NACC chairman Watcharapol Prasarnrajkit said yesterday (Nov 12) that senior government executives are legally required to submit lists of assets and debts, but the anti-graft body will consider delaying the enforcement after it triggered threats of mass resignations, which could affect the running of university affairs.
The issue will be further discussed today (Nov 13), and the enforcement of the regulation is likely to be put off, possibly for 30 days, to give university councils and their members time to prepare.
The asset and liability regulation was issued under a new anti-corruption law that also covers judges and other state officials, their spouses and children, including those who are not yet of age.
Published in the Royal Gazette on Nov 1, the rule will take effect on Dec 2.
The regulation caused an uproar in academic circles, with some university council members threatening to quit out of concerns over excessive paperwork.
"Exactly how long the enforcement will be postponed will be clearer tomorrow. If it is delayed by 30 days, it should give university councils enough time to prepare to comply with the regulation. This approach will not cause disruptions," he said.
According to Pol Gen Watcharapol, the postponement, if agreed, will be applied across the board, not just to university council chairpersons and members.
However, he added that the Supreme Patriarch, who serves as chairman of the Mahamakut Buddhist University council, is not required to declare his assets and debts, but other senior monks who are members of university councils are.
Mana Nimitmongkol, secretary-general of the Anti-Corruption Organisation of Thailand (CAT), has voiced support for the NACC, saying the rule is needed more than ever.
Citing a report by the Office of the Higher Education Commission (Ohec), Mr Mana said corruption adversely impacted the quality of education, as some university executives and council members allegedly operate based on reciprocity.
"The NACC must forge ahead with this new regulation," he said.
However, he also urged the NACC to sit down with academics to find out why they are reluctant to declare their assets and work out a solution.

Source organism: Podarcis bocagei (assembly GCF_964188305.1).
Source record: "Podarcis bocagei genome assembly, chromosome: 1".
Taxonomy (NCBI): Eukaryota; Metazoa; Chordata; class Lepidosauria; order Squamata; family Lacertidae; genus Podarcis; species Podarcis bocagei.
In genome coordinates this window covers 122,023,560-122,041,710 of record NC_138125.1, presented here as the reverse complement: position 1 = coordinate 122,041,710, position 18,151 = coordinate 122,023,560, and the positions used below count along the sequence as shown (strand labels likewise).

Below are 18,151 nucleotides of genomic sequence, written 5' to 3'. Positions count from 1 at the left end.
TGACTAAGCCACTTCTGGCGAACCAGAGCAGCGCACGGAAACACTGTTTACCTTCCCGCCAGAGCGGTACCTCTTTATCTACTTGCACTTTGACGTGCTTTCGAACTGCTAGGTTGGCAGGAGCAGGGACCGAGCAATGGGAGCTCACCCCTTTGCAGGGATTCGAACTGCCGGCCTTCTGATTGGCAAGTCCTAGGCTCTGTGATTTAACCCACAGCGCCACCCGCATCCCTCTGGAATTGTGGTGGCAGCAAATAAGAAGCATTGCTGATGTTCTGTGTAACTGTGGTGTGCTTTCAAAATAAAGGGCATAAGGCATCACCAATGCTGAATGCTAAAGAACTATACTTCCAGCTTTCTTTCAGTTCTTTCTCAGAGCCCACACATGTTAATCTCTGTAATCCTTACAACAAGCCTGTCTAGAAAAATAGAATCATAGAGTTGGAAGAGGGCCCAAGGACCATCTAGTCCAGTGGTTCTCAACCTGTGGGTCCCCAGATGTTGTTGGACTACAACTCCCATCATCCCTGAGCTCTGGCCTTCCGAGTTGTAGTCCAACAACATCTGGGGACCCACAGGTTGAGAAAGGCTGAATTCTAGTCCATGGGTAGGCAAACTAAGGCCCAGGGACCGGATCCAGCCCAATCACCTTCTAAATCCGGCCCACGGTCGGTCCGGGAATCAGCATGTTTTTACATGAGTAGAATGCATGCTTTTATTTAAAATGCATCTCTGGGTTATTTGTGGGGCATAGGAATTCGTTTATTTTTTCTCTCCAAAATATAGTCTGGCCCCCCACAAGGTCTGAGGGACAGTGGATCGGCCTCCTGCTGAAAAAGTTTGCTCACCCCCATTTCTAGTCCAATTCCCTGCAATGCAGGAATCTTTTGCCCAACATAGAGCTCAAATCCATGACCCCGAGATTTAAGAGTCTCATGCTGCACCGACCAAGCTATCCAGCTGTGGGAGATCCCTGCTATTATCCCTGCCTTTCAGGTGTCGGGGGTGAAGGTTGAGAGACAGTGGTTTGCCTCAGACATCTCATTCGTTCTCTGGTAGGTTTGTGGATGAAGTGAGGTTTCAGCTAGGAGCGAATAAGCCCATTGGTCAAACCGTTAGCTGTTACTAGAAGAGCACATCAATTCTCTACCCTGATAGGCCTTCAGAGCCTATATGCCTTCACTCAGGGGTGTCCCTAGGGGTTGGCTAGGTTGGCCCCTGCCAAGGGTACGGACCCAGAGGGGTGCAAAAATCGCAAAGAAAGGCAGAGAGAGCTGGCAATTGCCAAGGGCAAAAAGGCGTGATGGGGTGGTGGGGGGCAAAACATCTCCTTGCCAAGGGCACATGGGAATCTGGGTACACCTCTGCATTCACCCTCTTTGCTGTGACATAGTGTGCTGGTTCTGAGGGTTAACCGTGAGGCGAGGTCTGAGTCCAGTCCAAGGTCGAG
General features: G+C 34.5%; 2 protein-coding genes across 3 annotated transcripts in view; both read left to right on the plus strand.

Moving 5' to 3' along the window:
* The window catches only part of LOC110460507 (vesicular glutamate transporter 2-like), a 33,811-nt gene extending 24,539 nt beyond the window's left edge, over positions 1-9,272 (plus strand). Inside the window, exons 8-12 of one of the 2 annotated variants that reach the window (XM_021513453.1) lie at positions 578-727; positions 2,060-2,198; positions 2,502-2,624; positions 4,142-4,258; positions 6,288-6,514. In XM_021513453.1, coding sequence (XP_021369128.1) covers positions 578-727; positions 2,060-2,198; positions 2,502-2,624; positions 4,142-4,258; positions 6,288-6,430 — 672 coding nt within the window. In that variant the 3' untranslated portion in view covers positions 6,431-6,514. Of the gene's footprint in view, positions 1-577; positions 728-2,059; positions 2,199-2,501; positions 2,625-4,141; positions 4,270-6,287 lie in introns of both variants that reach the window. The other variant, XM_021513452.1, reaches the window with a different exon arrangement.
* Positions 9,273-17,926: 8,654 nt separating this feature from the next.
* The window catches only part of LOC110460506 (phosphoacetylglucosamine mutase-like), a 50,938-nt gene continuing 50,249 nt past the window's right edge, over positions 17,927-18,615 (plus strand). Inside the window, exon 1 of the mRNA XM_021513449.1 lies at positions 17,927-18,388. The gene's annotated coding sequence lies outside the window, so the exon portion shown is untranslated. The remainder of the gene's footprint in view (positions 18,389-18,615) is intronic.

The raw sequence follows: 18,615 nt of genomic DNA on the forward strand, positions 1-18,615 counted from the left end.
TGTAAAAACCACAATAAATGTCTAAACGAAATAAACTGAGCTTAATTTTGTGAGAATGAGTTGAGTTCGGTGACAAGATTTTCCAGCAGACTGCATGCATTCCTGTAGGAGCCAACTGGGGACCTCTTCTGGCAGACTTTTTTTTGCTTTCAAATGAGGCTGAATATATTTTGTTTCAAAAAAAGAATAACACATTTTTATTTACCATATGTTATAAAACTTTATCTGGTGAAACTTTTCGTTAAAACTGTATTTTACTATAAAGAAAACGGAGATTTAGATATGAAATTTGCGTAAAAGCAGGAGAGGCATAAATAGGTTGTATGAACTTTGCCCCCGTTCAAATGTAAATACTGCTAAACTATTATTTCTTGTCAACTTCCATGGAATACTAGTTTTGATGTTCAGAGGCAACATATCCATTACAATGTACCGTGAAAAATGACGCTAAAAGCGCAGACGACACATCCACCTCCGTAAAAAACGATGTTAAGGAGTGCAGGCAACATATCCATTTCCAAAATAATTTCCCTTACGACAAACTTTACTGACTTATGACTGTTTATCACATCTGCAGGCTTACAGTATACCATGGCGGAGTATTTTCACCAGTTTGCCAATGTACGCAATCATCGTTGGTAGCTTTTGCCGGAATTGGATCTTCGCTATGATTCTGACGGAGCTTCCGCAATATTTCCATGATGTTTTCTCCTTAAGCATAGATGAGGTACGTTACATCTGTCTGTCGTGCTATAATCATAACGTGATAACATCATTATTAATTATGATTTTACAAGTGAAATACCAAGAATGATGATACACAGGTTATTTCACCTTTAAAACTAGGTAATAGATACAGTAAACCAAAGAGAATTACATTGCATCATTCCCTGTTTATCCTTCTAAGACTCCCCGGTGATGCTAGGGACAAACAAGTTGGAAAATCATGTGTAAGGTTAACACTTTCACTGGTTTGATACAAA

According to Mr Mana, some 40,000 people are currently required to declare their assets and debts to the anti-graft body.
The new rule means an additional 3,000 people will have to do the same - including those in public organisations and state enterprises - but the dissent came from some 500 university council members, he said.
"The NACC should take a proactive approach by talking to them and finding out what their reservations are. If it is really about paperwork, perhaps the NACC can work something out," he said.
Mr Mana said Thailand has signed the United Nations Convention against Corruption (UNCAC), while the 2017 charter and the 20-year national strategic plan have championed for greater transparency.
He said the new regulation must not be abolished because it will negatively affect public confidence in state efforts to combat graft.
"The fight against corruption demands collaboration from the people. It would be a waste if the regulation is dropped, and the public will start to question our efforts," he said.
Somlak Judkrabuanphol, a former member of the NACC, urged the anti-graft agency to streamline the declaration process to avoid excessive paperwork.
She said she is opposed to a proposal that Section 44 should be invoked to exempt some position holders from declaring their debts and assets, adding that the rule is in line with the constitution and the organic law.
Paisal Puechmongkol, an aide to Deputy Prime Minister Prawit Wongsuwon, called on the government to seize the opportunity to reform university councils in case of mass resignations.
He said on Facebook that the NACC's regulation will reveal vast conflicts of interests in universities and that the time is ripe for the government to overhaul the system.
Meanwhile, public support is mounting for the NACC's new regulation.
Dr Suthee Rattanamongkolkul, of Srinakharinwirot University's faculty of medicine, launched a signature campaign on Nov 9 which has drawn almost 1,500 supporters.
According to Dr Suthee, universities are particularly vulnerable to abuse and graft due to their size and interests, and it is hoped the asset declaration rule will promote good governance and transparency.
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